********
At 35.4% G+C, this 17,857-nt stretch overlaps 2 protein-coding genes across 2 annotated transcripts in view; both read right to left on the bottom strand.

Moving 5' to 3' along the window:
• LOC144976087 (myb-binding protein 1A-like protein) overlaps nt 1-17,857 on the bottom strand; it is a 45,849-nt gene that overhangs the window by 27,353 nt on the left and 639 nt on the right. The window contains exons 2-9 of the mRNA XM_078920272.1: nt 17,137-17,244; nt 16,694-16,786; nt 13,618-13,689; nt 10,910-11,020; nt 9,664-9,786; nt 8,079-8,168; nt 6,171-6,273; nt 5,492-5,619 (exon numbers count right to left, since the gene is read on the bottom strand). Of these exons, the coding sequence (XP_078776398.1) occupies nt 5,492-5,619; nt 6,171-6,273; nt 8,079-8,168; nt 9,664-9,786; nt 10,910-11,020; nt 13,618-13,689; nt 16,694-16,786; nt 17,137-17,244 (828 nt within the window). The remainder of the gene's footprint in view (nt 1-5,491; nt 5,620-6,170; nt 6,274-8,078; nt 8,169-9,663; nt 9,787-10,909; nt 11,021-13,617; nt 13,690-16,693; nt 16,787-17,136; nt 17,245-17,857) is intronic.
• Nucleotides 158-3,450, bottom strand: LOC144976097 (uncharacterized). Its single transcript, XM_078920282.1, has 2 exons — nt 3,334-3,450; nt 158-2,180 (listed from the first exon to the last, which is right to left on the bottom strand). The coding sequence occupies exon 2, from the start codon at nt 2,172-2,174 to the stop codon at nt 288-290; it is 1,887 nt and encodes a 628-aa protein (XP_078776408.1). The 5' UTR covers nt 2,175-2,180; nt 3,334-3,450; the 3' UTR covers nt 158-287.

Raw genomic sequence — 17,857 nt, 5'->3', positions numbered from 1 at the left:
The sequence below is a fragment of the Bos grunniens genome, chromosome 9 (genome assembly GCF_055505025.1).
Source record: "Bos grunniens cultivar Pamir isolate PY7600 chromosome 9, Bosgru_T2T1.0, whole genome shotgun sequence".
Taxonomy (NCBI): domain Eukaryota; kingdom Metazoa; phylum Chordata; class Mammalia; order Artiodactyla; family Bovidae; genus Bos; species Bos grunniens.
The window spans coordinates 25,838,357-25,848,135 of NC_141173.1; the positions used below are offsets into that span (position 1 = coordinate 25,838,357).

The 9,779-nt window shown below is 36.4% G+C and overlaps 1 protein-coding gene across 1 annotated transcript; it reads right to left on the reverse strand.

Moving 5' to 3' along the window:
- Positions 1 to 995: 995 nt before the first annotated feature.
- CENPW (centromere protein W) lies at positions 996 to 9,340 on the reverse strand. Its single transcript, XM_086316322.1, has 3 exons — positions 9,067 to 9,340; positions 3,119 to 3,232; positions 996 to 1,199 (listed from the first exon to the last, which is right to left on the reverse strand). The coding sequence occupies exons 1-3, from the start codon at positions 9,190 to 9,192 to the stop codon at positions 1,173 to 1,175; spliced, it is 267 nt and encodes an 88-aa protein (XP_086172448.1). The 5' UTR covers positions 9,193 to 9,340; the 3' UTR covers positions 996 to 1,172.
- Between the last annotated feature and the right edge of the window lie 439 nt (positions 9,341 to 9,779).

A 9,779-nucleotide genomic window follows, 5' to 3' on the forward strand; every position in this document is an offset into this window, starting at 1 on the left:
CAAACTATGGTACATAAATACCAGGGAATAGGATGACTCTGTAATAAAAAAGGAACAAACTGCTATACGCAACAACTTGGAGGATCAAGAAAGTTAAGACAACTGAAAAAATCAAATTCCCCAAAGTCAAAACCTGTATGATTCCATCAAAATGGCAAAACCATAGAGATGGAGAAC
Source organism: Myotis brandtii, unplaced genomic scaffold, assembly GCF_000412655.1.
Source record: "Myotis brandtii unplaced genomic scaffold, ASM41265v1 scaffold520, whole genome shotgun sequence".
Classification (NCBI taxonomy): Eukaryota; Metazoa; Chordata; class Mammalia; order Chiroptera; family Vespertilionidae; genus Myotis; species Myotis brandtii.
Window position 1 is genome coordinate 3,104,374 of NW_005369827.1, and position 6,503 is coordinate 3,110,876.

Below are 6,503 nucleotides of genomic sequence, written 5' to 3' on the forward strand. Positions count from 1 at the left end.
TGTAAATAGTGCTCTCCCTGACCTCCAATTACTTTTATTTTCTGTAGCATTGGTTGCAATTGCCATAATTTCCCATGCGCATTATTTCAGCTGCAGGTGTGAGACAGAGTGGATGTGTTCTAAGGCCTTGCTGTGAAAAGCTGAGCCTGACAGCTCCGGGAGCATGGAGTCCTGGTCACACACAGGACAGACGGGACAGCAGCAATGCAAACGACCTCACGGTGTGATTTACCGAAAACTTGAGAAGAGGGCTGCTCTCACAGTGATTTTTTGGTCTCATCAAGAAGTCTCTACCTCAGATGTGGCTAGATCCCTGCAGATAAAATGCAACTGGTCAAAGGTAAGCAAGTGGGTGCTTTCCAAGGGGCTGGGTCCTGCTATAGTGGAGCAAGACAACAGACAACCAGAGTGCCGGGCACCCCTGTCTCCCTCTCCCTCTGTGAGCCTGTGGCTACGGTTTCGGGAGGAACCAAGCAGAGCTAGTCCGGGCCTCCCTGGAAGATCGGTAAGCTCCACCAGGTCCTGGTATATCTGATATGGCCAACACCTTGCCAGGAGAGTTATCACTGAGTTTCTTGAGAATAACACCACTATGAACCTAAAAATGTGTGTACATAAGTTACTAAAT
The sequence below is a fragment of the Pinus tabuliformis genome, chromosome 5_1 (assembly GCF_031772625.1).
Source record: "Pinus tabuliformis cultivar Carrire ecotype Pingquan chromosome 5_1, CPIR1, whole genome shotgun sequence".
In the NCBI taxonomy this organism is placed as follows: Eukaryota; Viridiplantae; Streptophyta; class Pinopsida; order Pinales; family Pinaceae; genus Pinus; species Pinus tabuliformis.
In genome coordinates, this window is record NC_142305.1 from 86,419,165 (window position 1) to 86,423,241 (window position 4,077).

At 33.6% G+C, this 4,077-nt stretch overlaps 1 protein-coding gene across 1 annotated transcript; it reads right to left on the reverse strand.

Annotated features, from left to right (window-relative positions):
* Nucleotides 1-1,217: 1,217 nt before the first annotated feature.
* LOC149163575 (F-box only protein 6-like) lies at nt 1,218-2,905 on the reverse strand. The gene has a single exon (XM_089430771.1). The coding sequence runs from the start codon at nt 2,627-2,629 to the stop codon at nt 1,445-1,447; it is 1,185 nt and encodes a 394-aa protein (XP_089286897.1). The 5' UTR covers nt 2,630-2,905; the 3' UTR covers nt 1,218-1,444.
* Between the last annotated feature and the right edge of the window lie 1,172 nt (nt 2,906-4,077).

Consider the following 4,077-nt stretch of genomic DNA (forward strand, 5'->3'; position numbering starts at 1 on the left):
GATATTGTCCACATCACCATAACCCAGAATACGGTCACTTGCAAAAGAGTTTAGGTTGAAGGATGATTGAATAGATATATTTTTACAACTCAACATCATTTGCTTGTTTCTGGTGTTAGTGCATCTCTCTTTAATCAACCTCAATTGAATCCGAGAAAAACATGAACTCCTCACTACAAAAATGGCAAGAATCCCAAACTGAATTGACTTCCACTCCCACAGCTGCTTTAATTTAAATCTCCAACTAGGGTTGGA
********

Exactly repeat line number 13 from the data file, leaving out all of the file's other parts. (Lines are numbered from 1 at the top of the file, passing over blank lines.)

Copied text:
- CENPW (centromere protein W) lies at positions 996 to 9,340 on the reverse strand. Its single transcript, XM_086316322.1, has 3 exons — positions 9,067 to 9,340; positions 3,119 to 3,232; positions 996 to 1,199 (listed from the first exon to the last, which is right to left on the reverse strand). The coding sequence occupies exons 1-3, from the start codon at positions 9,190 to 9,192 to the stop codon at positions 1,173 to 1,175; spliced, it is 267 nt and encodes an 88-aa protein (XP_086172448.1). The 5' UTR covers positions 9,193 to 9,340; the 3' UTR covers positions 996 to 1,172.